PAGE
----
Patient Satisfaction News

Driving Physician Empathy Amidst Push for Health IT Use

As health IT leads the healthcare industry, providers must determine how to simultaneously drive physician empathy.

Physician empathy will be key for dealing with healthcare's push for health IT use.

Source: Thinkstock

By Sara Heath

- In the healthcare space, there are currently two prevailing themes – the drive for patient-centered care with provider empathy and the push for more health IT use. Although both goals are integral parts of hospital missions and healthcare policy, they do not always go hand-in-hand.

On the surface interpersonal patient-provider relationships and health IT appear to work against one another. How can a provider be empathetic when she is fulfilling reporting requirements on her EHR? How can a patient forge a deep relationship with his primary care physician when he primarily relies on patient portal interactions?

Recent data indicates that physician empathy and compassionate healthcare are still lagging. Sixty percent of patients said the industry is moving in a more patient-centered direction, while 47 percent of physicians said the same, according to a new survey from the Schwartz Center for Compassionate Healthcare.

Forty-two percent of nurses said the industry is embracing the patient as a healthcare stakeholder.

Over two-thirds (69 percent) of physicians also reported that current policies within the healthcare industry make it more difficult to deliver compassionate, patient-centered healthcare.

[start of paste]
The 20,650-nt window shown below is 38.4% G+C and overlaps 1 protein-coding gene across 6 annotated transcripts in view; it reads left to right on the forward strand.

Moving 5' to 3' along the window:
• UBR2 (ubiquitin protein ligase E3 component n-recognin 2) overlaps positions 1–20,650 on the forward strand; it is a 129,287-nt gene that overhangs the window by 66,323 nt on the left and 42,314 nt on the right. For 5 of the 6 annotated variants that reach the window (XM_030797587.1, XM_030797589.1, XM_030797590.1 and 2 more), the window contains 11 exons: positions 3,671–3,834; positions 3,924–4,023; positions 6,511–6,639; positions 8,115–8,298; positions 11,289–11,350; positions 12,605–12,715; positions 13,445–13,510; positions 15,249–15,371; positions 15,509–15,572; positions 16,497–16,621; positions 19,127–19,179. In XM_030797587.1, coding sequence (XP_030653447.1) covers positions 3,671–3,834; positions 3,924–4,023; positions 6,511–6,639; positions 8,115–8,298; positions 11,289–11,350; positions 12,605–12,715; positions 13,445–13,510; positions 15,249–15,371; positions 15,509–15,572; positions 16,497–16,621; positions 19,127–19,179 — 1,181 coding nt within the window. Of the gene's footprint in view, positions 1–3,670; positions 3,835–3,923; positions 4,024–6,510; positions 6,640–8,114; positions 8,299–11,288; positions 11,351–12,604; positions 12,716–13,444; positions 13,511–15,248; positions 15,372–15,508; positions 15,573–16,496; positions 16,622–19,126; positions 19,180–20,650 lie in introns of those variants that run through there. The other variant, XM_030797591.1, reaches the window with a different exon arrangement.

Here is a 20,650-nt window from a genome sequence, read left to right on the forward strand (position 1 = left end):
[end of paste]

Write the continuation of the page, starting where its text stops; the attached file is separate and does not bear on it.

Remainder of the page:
READ MORE: To Boost Patient Satisfaction, Try a Little Provider Empathy

Perhaps most telling, patients and providers are seeing a decline in communication and emotional support in the past five years. Sixty-three percent of physicians and nurses have seen a decline in compassionate communications, while 42 percent of patients reported the same.

Survey administrators from the Schwartz Center suggested that hospital culture will be a significant driving factor in improving physician empathy in the digital age. Additionally, better support for the healthcare workforce may also drive more clinician compassion.

Although the survey did not indicate any specific industry policies affecting patient-centered, compassionate care, many experts suggested health IT is a probable cause. Through meaningful use, MACRA, and other regulatory requirements, healthcare professionals are facing increasing calls to integrate more technology into the clinical encounter and patient-provider relationship.

Health IT, EHRs hinder patient satisfaction

While there are several factors influencing patient engagement and clinician empathy, emerging health technology has garnered a reputation for placing a barrier between the patient and the provider. Integrating EHRs into the clinical encounter, for example, has drawn concern about patient satisfaction.

A 2015 study showed that clinicians who looked at their EHRs less often yielded higher patient satisfaction rates. The team observed notable differences after reviewing videos of care encounters during which the provider heavily or moderately used the EHR.

READ MORE: How Does Physician EHR Use Affect Patient Satisfaction Levels?

Eighty-one percent of patients in moderate EHR use encounters reported high satisfaction, while only 47 percent of patients in the heavy EHR use encounters reported the same.